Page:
‘Mr. Robot’ composer on creating the show’s dark, Emmy-winning sound


Mr Robot
Rami Malek in “Mr.
Robot.”

USA

The Emmy-winning composer Mac Quayle has had a storied career in
music and television.

Quayle won an Emmy in 2015 for his work on the pilot episode
of the acclaimed USA series “Mr. Robot.” He has scored each
season of Ryan Murphy’s FX show “American Horror Story” since
2014’s “Freakshow.” He also worked with Murphy on “American Crime
Story: The People vs. OJ Simpson,” which won 10 Emmys in 2016.

Quayle returns to “Mr. Robot” for its third season, which
premiered Wednesday at 10 p.m. EST on USA.

Business Insider talked to Quayle about his experience working on
each show, his decision to score an “American Horror Story: Cult”
scene about Trump’s election as if it were a “dark
action” movie, and the musicians he’s most proud to have worked
with.

John Lynch: What does your process look like generally?
How do you go about building a TV score?


Mac Quayle
Mac
Quayle.

Courtesy of Jana
Davidoff


Mac Quayle: Well, it always starts with a
conversation with the creators of the show about what they’re
looking to do, what kind of score they think they might want.
Then from there, they start sending me completed scenes, or acts,
or whole episodes, and we go through it together and talk about
where the music should be. And then I start writing music based
on all of our conversations. At that point, it’s a collaboration.
We kind of go back and forth until the music gets to be just the
right thing they’re looking for to help to tell their story.

Lynch: With “American Horror Story” and its variation in
themes between seasons, what sort of challenge does that present
for you, the constant shifting?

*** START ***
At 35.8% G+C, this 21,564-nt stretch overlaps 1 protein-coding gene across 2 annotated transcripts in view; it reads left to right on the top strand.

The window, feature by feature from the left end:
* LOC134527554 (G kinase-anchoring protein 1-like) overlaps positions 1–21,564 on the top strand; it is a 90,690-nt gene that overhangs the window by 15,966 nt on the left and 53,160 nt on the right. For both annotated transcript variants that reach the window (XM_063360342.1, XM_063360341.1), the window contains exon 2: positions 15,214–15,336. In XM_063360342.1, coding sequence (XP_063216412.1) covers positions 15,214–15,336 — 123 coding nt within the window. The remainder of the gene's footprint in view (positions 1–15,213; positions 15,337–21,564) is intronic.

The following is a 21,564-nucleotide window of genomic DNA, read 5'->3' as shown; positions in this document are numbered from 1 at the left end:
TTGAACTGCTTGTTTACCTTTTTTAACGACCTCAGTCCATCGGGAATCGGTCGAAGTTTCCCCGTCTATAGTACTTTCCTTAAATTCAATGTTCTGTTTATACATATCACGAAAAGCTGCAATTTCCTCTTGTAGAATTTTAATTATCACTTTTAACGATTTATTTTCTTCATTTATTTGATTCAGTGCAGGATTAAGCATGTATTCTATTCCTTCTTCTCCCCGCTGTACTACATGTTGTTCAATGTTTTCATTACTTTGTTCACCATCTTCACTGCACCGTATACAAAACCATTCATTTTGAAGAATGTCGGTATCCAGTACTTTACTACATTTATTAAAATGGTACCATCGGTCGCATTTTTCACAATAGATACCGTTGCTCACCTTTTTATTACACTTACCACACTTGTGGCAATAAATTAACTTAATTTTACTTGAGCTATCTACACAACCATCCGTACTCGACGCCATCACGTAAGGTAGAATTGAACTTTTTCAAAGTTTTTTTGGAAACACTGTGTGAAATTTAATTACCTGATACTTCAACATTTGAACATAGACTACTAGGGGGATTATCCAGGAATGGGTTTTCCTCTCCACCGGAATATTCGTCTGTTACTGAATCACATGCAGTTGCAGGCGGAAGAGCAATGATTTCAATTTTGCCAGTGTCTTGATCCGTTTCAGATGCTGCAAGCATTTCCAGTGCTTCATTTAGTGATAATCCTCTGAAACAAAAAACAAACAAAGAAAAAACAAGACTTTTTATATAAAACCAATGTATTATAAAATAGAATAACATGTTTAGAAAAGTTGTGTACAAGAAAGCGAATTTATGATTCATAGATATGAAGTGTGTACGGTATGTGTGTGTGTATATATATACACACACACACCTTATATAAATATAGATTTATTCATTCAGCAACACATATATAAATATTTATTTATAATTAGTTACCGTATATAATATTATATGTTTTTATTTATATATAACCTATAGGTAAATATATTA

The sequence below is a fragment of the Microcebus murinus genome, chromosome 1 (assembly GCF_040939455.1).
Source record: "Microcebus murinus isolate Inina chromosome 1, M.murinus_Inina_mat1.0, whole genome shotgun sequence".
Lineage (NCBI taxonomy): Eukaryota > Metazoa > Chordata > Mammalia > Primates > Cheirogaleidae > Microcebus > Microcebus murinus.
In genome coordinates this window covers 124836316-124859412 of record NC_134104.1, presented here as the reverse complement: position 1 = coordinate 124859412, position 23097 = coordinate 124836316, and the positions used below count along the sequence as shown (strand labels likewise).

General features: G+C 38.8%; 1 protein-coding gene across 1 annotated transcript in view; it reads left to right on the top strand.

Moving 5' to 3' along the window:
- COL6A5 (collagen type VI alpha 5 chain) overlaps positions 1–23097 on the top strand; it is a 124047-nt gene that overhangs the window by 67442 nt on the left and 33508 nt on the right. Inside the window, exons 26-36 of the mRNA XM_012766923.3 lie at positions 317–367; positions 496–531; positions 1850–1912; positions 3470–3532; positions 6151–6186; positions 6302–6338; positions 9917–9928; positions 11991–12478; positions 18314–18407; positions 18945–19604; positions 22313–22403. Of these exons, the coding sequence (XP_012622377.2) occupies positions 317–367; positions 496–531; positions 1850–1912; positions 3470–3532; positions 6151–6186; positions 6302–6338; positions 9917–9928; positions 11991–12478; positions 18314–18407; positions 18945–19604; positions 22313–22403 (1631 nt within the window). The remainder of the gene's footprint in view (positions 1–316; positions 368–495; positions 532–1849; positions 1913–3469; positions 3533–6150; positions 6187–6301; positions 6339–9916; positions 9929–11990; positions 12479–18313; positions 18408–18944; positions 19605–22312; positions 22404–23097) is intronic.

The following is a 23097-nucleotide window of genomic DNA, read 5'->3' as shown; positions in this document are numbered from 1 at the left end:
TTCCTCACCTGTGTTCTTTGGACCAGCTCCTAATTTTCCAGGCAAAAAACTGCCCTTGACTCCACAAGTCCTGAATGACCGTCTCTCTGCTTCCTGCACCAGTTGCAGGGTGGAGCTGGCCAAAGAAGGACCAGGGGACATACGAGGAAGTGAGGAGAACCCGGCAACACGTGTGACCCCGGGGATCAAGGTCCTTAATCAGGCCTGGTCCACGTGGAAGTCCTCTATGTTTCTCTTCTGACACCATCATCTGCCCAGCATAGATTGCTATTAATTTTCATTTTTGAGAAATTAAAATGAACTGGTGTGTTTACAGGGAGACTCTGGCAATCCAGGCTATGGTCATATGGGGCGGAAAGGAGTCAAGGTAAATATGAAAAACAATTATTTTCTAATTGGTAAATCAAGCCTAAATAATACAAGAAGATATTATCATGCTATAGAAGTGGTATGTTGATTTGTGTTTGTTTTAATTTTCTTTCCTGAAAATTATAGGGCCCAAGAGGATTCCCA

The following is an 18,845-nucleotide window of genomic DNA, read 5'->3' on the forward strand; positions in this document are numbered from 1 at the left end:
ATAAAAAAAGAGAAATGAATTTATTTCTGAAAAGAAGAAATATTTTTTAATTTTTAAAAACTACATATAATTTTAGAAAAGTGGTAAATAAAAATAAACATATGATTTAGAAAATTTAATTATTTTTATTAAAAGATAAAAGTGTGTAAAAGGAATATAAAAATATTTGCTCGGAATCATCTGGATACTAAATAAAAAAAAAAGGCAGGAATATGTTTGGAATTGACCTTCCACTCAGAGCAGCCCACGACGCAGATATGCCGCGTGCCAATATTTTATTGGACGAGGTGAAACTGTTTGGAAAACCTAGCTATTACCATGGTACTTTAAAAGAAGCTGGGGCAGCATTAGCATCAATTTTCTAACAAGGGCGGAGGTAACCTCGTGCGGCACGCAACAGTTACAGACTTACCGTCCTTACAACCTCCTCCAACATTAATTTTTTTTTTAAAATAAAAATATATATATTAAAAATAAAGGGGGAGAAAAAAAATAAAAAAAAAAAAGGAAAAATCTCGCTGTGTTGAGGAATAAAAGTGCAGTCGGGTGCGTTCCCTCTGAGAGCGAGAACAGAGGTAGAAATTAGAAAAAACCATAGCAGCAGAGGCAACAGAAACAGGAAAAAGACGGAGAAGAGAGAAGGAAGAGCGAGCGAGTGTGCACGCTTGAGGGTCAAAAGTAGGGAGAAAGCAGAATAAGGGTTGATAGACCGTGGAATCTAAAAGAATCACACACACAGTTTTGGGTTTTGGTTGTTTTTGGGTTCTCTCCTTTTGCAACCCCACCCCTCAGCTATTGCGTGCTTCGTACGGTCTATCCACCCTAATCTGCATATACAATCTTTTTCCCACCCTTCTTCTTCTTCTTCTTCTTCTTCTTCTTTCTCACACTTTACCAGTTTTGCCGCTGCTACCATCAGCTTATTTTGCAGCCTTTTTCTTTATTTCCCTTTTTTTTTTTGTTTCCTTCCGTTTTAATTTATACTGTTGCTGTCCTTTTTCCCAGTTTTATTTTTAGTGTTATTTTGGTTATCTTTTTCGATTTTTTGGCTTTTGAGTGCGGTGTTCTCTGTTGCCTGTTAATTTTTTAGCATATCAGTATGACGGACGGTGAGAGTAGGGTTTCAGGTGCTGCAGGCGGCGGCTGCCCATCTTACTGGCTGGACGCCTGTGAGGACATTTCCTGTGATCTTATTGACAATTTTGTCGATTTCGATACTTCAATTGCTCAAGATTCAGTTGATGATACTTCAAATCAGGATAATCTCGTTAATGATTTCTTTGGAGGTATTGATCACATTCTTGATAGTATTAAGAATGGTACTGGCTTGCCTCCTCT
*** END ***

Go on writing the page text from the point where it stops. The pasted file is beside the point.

Quayle: Every season it’s like we’re
starting over from scratch. Completely different story, possibly
a different time period, different characters. So the music
starts over from scratch each season. It’s a challenge, and it’s
also pretty exciting: that first period of creating the music
that’s going to essentially be the blueprint for what the season
will sound like. It’s pretty intense for the first couple months,
and then we find the recipe that will guide us through the rest
of the season.


FX

Sarah Paulson’s Ally reacts to Trump’s win on the season premiere of “American Horror Story: Cult.”

Lynch: In this season, “Cult,” Sarah Paulson’s
character’s
anxieties
intensify after Trump is elected. How did you react
to the election, and how did your reaction inform your
work and the show?

Quayle: Well, the scene that’s right at the
beginning of the first episode of “Cult” — when they’re watching
the election on television, watching the returns come in, the
moment when it’s clear that Trump wins — I had a very similar
reaction to Sarah Paulson’s character. It was very much hard to
believe. Didn’t seem real. The first piece of music in this
episode was this montage of actual footage from the campaign, and
we scored it like it was a dark action scene, like something
really bad is happening, and we should be scared. It definitely
resonated with me that that was the appropriate way to underscore
Trump giving speeches on the campaign trail. 

Lynch: 
You’ve been nominated for
four Emmys, and you won once for the pilot of “Mr. Robot.” What
do you think it was it about your score on that
particular episode that stood out?

Quayle: It was the first batch of music
that was written for that show, and there was quite a lot of it.
It was the beginning of defining the sound that would be “Mr.
Robot,” so for me it was a pretty special episode. It just seemed
like the right one to submit for the Emmys that year.
Fortunately, the music in the show had already gotten a lot of
attention before the Emmys even came around, so it kind of got
swept up in this groundswell of buzz about the show.